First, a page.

The “formula” behind mass movements. For the would be leaders of new mass movements out there, here is the formula: frustrated people + vague but near-term hope + a common enemy (devil).
Most of my favorite fiction books are long. These are shorter and pack a high per-page-punch.
I remember the train I was on when I read this. I remember what music was playing on my iPod. So, so good.
Same. Amazing short read.
“I must not fear. Fear is the mind-killer. Fear is the little-death that brings total obliteration. I will face my fear. I will permit it to pass over me and through me. And when it has gone past I will turn the inner eye to see its path. Where the fear has gone there will be nothing. Only I will remain”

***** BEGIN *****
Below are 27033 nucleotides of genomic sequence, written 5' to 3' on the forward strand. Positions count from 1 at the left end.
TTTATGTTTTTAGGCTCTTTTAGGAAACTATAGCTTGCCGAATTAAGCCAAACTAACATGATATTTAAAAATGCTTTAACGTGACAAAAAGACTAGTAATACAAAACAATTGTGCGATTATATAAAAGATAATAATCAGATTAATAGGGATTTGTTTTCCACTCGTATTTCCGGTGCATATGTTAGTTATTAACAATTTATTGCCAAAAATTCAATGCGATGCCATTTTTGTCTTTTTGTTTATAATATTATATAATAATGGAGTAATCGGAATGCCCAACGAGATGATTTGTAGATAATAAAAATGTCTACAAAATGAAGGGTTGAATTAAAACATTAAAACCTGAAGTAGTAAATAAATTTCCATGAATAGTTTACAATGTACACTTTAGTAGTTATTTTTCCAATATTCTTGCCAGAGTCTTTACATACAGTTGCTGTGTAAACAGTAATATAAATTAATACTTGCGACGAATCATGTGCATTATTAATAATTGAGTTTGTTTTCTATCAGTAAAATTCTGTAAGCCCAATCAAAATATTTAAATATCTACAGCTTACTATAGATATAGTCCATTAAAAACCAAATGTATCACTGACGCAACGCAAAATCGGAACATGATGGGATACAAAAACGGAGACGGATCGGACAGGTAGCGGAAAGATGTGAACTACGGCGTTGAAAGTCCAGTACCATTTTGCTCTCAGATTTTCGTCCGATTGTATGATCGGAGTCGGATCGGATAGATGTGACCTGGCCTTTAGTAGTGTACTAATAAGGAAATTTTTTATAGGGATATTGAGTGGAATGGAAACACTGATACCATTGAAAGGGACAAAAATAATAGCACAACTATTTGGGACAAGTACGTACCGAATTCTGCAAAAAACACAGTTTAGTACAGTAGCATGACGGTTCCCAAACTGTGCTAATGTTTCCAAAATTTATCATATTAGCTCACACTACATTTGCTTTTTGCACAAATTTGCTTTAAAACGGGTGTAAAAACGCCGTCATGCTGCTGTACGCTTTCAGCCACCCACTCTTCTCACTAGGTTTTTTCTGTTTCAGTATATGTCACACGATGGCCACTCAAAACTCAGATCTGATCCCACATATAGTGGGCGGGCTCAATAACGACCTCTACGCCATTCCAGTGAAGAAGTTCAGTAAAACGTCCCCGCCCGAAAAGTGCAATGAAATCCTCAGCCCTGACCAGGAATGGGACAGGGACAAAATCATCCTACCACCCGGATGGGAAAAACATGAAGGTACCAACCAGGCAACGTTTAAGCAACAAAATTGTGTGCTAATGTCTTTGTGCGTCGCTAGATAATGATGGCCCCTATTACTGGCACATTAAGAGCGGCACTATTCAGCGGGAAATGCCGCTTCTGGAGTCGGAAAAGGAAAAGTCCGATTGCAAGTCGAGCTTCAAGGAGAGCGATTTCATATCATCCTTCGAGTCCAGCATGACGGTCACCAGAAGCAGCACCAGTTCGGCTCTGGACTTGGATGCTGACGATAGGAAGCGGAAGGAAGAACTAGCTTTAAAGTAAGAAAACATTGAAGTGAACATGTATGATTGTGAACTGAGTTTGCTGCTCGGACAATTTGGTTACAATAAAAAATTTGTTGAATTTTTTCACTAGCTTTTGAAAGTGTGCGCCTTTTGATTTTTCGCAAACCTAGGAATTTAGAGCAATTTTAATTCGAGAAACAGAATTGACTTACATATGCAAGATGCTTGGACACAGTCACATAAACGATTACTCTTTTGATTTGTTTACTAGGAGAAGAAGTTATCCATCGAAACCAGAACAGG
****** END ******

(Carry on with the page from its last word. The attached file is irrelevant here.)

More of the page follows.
There is a little phrase from Foundation that I keep pinned up everywhere: “past glories are poor feeding.” I think that is such a wonderful expression. It reminds me about the dangerous of pride and “achievement,” and helps me maintain a growth mindset.
I’ve never more identified with a character than Larry in The Razor’s Edge. I loved every page.
So what would be on your list? Leave suggestions in the comments below.